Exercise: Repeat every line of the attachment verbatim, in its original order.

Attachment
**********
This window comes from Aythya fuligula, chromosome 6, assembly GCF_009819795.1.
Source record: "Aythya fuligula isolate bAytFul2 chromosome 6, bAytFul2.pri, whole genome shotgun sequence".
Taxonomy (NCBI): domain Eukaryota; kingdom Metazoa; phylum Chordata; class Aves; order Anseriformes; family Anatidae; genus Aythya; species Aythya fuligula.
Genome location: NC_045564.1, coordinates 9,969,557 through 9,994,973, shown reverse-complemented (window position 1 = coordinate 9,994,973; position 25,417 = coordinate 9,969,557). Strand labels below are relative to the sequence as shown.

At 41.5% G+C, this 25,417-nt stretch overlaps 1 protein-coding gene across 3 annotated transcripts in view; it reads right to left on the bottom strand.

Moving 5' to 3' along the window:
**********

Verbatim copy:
This window comes from Aythya fuligula, chromosome 6, assembly GCF_009819795.1.
Source record: "Aythya fuligula isolate bAytFul2 chromosome 6, bAytFul2.pri, whole genome shotgun sequence".
Taxonomy (NCBI): domain Eukaryota; kingdom Metazoa; phylum Chordata; class Aves; order Anseriformes; family Anatidae; genus Aythya; species Aythya fuligula.
Genome location: NC_045564.1, coordinates 9,969,557 through 9,994,973, shown reverse-complemented (window position 1 = coordinate 9,994,973; position 25,417 = coordinate 9,969,557). Strand labels below are relative to the sequence as shown.

At 41.5% G+C, this 25,417-nt stretch overlaps 1 protein-coding gene across 3 annotated transcripts in view; it reads right to left on the bottom strand.

Moving 5' to 3' along the window: